3. The Meaningful Life

The third type of happiness is the Meaningful Life, where a person derives happiness from using their greatest strengths in the service of something larger than they are. This is arguably the trait that is most consistently displayed amongst millennials, who tend to seek fulfilment in work that is aligned to their values and ideals, and look favourably on employers who are philanthropically minded.

Simple Changes that Lead to a Happier Life

But re-crafting one’s life and creating meaning within it are huge statements that can take time to realise, which is not great for a famously impatient group of people like us millennials. Luckily there are also a lot of simple interventions we can follow to get happier whilst we’re working all this out:

1. Positive intention

Making the decision to be positive no matter what life throws at you can be life changing. Man Repeller’s Hayley Nahman nails this by celebrating when things don’t go wrong. That moment when you realise your phone is safely in your pocket and not speeding away in a taxi, when you don’t have a cold and your hair decides to behave itself are all little victories. Smiling also ups your levels of happiness, brings you good karma and even makes you more likely to get promoted.

2. Seek out happy people

It turns out happiness is contagious, so surrounding yourself with people who have a positive attitude is a good idea. Studies have found that people who have fewer but deeper friendships rather than lots of superficial ones and regularly have meaningful conversations rather than participate in small talk are happier.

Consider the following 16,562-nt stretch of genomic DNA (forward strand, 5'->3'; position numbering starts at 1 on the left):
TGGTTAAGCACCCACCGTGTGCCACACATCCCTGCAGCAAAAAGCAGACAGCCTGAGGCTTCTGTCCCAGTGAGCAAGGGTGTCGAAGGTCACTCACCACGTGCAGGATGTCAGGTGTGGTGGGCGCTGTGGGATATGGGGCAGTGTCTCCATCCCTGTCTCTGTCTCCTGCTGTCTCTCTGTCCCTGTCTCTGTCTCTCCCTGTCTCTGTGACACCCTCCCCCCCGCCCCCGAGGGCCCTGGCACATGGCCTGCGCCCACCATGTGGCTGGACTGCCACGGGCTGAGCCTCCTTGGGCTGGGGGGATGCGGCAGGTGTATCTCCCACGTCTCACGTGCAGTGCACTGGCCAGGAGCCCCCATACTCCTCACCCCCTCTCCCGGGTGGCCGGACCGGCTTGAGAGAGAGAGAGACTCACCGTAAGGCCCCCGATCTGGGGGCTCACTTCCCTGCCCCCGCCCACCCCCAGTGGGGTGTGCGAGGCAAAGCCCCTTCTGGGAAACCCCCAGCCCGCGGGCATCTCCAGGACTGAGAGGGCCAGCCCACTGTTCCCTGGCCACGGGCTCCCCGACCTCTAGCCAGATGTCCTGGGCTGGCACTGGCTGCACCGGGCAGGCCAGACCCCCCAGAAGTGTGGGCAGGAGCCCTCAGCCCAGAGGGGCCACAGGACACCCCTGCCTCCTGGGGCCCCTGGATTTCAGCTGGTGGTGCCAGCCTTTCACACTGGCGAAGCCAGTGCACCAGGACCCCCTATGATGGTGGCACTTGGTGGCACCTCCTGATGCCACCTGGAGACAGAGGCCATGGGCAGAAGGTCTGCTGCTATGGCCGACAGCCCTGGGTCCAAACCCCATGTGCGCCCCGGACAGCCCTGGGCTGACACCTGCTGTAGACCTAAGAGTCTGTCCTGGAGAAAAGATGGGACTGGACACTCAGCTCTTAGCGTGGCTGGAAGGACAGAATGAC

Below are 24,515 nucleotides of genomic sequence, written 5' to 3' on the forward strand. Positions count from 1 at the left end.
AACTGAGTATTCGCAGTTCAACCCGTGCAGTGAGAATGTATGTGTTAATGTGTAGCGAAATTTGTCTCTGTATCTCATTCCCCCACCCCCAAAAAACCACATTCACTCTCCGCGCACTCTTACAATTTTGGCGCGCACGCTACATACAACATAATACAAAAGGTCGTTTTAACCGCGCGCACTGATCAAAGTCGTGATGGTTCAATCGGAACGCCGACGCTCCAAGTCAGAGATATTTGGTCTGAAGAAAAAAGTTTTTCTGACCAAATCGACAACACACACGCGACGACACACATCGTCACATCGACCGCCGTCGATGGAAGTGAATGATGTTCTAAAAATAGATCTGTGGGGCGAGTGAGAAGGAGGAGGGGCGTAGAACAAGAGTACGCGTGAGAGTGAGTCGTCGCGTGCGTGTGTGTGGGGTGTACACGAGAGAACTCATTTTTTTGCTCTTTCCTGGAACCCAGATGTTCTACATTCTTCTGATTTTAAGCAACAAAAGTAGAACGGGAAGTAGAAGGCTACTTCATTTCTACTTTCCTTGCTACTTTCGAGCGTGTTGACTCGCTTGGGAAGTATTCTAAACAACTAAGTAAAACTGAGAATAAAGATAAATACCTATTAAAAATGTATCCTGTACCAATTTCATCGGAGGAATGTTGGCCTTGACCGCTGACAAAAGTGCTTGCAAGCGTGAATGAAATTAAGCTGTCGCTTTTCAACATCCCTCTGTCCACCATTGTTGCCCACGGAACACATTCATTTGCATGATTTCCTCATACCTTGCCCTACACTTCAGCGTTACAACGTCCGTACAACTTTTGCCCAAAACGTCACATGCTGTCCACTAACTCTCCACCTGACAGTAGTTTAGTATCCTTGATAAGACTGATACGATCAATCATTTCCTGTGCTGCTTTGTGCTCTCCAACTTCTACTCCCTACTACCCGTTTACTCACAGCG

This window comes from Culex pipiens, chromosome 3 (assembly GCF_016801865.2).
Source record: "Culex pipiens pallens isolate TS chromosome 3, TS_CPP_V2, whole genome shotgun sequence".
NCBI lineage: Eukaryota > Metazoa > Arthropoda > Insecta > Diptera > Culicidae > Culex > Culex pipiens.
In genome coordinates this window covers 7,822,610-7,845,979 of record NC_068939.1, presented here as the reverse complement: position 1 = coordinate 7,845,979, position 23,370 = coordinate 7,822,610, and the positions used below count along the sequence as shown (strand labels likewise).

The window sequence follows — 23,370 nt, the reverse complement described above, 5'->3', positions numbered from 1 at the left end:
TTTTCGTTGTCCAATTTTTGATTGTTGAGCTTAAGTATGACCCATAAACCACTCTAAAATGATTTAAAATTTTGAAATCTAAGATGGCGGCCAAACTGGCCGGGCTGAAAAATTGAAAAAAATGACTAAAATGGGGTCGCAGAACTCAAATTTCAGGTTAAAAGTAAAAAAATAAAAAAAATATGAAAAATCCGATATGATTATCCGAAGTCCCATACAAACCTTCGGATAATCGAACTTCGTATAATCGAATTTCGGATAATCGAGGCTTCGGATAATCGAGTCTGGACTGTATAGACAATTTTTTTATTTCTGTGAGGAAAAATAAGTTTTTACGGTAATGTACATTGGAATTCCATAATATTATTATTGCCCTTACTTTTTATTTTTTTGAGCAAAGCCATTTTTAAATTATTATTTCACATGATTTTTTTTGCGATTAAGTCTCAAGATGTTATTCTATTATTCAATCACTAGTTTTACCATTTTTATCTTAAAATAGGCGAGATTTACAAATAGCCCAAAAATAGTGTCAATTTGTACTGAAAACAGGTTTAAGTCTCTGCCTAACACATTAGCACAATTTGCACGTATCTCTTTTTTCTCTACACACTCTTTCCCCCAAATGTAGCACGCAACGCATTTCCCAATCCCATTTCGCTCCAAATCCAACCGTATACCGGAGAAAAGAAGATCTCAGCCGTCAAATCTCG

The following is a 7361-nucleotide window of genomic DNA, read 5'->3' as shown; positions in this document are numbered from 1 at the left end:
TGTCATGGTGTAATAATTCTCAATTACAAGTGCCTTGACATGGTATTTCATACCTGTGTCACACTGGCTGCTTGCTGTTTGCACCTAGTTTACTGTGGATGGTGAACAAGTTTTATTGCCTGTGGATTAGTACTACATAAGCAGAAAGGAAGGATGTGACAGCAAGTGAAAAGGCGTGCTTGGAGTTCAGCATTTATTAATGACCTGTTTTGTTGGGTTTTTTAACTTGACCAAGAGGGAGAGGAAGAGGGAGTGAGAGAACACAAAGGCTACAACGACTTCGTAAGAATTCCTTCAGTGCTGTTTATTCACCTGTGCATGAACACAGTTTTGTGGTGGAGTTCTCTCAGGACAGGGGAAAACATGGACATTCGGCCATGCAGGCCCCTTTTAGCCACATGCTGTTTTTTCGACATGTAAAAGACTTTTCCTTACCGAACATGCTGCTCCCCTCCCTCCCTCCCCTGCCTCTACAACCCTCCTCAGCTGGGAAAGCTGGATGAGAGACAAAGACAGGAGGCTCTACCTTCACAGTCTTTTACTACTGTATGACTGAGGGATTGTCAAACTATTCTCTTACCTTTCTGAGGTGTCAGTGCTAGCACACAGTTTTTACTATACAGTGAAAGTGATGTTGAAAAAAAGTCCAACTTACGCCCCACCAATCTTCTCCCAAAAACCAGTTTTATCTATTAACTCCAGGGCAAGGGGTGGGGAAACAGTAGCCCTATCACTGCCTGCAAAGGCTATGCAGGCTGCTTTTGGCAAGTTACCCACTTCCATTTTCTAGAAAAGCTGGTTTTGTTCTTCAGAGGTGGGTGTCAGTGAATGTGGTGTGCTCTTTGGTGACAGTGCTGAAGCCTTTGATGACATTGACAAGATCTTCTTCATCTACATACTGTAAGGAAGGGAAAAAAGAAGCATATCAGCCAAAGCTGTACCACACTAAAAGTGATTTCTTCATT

3. Opt for experiences over things

We live in a society that conditions us to think that buying more things will make us happy. It won’t. People who regularly seek out positive experiences are happier than those with lots of nice things and spare cash in the bank, which is a great excuse to book that dream holiday you’ve been thinking about.

4. Get down the gym or out into the park

On a basic level we know that happiness is a cocktail of hormones, and we can stimulate some of these by doing exercise. Even better, go for a brisk walk or a run outside. Walking outside is energizing, and so works as a good alternative to reaching for coffee when tired, which can up anxiety levels.

5. Be kind to yourself

Recognize that life can be tough and remember to give yourself a break. Setting achievable targets will stimulate dopamine release in your brain that gives a sense of well-being. Unplugging from relentlessly one dimensional happy social media and filling that extra time with doing something you love is also a good idea. If you can do this with a close friend, that’s even better.

by

Hannah Mays

Hannah is an incurably curious writer who loves going on adventures. She's happiest when exploring the big questions about what makes humans tick. Over the past few years she's lived in London, Paris, The Congo, Sarajevo, Boston and Delhi, and is consequently permanently ready for a nap (blame the jet lag). Most likely to be found on a plane, playing with other people's dogs or dreaming about Paris, her spiritual home